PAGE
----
Likewise, in Sophocles’ Antigone, the metaphor of “marrying death” expresses more than just the action symbolized. In this play, the cursed daughter of Oedipus is sentenced to die for having performed the proper funeral rites for her brother Polynices against King Creon’s orders. Once again, the actual event of Antigone dying is not shown, but the imagery of her metaphorical death is repeatedly provided throughout the play preceding it. Once Antigone is convicted of this crime, other characters and even Antigone herself begin to talk as though her death will be more of a marriage. Upon interrogating her and discovering her motives for defying his decree, Creon responds, “Go down below and love, / if love you must—love the dead” (Sophocles ll. 591-592)! Antigone is a being made to love, in her own estimation, but the unfortunate circumstances of her birth and her family line preclude any possibilities of normal, non-incestual love. She cares deeply about her family, a sentiment that likely reflects her father’s relationship with their mother in being incestual. Her father and two brothers now dead, though, Antigone’s love can only be directed at the deceased. The metaphor continues with references to her eventual tomb, a place described by the sympathetic chorus as a “bridal vault where all are laid to rest” (l. 899). This combining of marriage and death in one image is reinforced with Antigone’s words as she faces the reality her fate: “O tomb, my bridal-bed” (l. 977). Here, no husband is explicitly provided for Antigone to wed, but it is clear enough through the repeated pairing of these two major life events that the very act of dying will be a “marriage” of sorts to death.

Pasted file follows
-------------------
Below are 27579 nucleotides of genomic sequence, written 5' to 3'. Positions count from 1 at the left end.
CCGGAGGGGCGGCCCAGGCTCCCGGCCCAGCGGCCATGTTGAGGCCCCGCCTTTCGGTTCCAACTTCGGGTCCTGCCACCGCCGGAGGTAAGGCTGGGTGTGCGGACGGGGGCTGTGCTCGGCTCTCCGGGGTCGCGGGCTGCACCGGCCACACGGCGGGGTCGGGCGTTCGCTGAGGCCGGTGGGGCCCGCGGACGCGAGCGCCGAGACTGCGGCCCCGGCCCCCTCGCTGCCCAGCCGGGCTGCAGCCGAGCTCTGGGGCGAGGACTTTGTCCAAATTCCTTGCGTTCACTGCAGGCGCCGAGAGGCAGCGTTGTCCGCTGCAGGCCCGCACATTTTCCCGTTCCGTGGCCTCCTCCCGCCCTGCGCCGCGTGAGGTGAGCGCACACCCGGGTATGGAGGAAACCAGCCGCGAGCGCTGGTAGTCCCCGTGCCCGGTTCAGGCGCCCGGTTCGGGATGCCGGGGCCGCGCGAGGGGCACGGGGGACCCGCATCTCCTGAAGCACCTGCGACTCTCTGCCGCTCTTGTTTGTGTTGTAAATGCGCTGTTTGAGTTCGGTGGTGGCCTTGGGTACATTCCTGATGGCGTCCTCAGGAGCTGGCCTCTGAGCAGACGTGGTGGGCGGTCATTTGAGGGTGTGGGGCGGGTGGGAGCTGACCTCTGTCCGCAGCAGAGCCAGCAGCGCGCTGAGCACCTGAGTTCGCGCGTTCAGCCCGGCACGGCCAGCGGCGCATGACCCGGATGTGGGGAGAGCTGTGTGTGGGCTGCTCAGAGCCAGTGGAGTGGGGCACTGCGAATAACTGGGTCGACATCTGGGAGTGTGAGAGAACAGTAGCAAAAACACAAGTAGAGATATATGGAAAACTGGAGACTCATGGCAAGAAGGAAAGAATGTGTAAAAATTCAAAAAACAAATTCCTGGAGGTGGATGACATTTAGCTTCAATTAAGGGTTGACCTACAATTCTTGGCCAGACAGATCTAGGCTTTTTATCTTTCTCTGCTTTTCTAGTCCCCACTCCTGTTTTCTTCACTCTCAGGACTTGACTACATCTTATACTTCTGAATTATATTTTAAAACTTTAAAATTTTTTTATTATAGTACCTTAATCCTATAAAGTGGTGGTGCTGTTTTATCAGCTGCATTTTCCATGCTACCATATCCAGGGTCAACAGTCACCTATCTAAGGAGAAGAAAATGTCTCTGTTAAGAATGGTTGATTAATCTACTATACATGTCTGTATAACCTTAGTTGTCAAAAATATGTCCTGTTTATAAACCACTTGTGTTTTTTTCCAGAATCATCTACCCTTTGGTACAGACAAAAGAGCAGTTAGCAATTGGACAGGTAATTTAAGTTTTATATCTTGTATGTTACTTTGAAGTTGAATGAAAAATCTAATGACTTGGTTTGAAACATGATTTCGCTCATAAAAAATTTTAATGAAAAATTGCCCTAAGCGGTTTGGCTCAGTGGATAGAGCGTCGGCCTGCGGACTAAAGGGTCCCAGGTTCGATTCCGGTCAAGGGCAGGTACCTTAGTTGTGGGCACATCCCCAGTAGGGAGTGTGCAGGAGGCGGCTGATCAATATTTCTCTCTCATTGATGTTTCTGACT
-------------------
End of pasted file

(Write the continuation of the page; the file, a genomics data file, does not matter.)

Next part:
Although Antigone later describes herself as going to “wed the lord of the dark waters” and a messenger designates her as “the bride of Death,” this metaphor of marrying death is more about Antigone’s unwavering love for her late relatives than it is about a suicidal infatuation with the concept of dying itself (ll. 908, 1238). Discussing Antigone’s death in such terms is somewhat euphemistic, but the real aim in employing this imagery is to highlight her feelings of love that go beyond the grave. Again, her death is not displayed onstage, but the realization of this metaphor is shown in its aftermath: the messenger’s narration of the discovery of Antigone’s body hung by her wedding veils corporealizes this hitherto only alluded to imagery. Even though it occurs out of sight, her passing can be vividly imagined, and the presence of this metaphor throughout the play allows for it to be so striking and to mean something more to the audience. Instead of simply taking her life to avoid dying a slow death in her tomb, Antigone’s suicide comes to embody her undying, incestual love for her family. This exhibits the tragic poet’s adeptness at finding ways to best utilize the conventional constraints of staging of the time to enhance his work.
Although Ancient Greek tragic theatre typically did not allow for much show of physical violence onstage, poets like Aeschylus and Sophocles found ways to work around or even use this constraint to their advantage when crafting their works. As can be seen in the carpet scene of Agamemnon and the marriage of Antigone and Death in Antigone, metaphors made real can present visually descriptive scenes and pregnant events that communicate more to the audience than if the violence or death itself had been enacted onstage. Such metaphors allow the poet to express more information and in a more visually or conceptually compelling manner.